At this point in your learning journey, you’ve likely come across the try/catch block. As the names of the keywords suggest, try blocks allow programmers to attempt to execute some code. If a runtime error is thrown, catch blocks intercept and handle the error.

try { thisMightThrowAnError(); } catch (error) { thatsOkWeCanHandleIt(error); }

Backup plans like try/catch blocks allow programmers to respond to, and hopefully fix, errors rather than letting them crash the entire application. React uses a similar technique to handle errors within its component tree — error boundary components.

Error boundaries are React components that catch runtime errors anywhere in their child component tree. The error boundary can log those errors and display a backup user-interface (a “fallback UI”) instead of a blank screen. Error boundaries are commonly used around new features that have not been thoroughly tested as they allow you to recover in the event of an error.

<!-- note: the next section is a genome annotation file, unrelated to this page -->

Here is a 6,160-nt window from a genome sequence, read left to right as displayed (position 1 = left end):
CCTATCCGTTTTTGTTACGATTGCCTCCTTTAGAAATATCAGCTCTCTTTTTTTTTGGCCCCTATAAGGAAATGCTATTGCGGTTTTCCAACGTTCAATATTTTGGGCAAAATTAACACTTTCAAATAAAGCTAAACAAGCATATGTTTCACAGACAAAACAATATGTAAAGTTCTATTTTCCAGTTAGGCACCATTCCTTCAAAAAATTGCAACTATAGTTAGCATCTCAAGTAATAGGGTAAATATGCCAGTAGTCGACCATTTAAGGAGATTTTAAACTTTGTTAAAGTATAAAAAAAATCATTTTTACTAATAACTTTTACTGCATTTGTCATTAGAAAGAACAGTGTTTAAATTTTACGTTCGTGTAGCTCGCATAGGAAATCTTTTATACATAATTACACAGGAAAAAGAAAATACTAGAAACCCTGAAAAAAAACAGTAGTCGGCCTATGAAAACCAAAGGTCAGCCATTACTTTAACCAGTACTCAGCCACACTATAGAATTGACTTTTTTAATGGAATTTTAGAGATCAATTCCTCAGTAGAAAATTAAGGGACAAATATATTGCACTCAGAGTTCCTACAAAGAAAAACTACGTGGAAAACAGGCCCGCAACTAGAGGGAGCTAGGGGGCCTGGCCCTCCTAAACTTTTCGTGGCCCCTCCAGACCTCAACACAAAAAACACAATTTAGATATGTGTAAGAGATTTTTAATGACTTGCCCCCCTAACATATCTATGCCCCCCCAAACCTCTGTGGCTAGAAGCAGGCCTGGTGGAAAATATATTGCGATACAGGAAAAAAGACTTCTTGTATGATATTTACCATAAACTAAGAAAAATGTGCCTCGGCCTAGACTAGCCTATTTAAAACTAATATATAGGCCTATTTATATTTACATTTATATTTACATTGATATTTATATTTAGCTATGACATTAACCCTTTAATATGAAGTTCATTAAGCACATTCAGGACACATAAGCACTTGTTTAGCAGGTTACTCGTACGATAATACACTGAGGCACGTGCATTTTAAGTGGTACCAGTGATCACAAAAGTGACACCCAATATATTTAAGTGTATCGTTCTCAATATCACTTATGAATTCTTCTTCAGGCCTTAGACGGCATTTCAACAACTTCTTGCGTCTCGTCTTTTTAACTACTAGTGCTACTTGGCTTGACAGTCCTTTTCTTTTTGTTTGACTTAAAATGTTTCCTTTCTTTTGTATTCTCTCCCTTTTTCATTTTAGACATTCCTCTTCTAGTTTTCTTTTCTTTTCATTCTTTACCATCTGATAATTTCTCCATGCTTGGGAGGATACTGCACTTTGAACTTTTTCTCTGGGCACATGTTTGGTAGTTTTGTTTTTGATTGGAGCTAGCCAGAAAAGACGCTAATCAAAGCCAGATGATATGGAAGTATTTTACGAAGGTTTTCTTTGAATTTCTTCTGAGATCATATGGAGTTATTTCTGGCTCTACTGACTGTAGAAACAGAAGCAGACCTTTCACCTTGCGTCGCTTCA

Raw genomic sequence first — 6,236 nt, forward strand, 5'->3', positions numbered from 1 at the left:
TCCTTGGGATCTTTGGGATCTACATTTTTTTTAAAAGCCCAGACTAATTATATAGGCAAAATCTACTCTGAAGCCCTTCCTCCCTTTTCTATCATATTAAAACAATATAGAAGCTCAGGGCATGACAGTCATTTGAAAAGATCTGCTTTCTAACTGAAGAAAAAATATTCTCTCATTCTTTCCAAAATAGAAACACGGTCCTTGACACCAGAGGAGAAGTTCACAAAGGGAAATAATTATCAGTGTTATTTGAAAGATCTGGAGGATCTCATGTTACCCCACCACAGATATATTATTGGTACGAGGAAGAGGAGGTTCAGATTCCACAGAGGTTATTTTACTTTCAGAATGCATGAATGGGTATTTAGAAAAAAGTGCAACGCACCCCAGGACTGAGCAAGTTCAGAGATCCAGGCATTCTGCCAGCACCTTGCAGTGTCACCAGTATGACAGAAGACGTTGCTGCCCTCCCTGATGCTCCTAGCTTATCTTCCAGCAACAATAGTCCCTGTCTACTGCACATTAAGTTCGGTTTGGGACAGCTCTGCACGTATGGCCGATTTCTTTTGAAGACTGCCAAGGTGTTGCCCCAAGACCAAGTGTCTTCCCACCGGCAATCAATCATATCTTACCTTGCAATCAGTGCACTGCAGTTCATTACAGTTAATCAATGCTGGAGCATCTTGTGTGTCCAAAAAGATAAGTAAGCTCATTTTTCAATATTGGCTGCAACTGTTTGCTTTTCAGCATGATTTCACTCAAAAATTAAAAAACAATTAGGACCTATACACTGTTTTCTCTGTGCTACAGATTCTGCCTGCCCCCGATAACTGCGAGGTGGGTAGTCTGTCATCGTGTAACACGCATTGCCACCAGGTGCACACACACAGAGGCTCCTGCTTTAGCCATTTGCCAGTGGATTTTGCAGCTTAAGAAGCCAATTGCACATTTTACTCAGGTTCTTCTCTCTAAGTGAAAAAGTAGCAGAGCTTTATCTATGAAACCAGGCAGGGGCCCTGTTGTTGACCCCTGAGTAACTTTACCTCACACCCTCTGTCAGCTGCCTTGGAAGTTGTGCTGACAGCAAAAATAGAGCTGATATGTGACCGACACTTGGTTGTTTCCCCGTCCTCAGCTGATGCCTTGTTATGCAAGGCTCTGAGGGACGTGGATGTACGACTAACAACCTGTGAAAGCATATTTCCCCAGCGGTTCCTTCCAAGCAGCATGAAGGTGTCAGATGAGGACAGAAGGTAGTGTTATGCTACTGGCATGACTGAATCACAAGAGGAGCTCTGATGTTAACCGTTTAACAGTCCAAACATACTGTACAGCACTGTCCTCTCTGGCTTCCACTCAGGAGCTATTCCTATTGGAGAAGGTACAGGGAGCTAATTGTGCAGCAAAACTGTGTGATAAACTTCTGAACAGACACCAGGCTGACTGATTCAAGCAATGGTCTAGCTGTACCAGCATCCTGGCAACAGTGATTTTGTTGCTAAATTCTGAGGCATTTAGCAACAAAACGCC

We’ll dive deeper into the syntax later, but here’s a quick example of an error boundary component protecting an error-prone component:

<ErrorBoundary FallbackComponent={FallbackUI}> <MyErrorProneComponent /> </ErrorBoundary>

In this lesson, we’ll learn how to build a simple ErrorBoundary component to protect our application. Then we’ll look at a popular implementation that you can use in your projects rather than having to create it from scratch each time. By the end of this lesson, you will be able to:

  • Create an ErrorBoundary class component that wraps other components
  • Use static getDerivedStateFromError() to render a fallback UI after an error has been thrown
  • Use componentDidCatch() to log error information
  • Reset the broken components to a good state
  • List examples of which errors that error boundaries can be used for (and those that they can’t be used for)
  • Use the ErrorBoundary component from the react-error-boundary package

Let’s get started!


Take a look at the animation provided. Without error boundaries, when a component breaks, the error bubbles up to the root of the application and the entire application crashes. With error boundaries in place, the rest of the application is protected from the error that occurs. Furthermore, a fallback UI component can be rendered.

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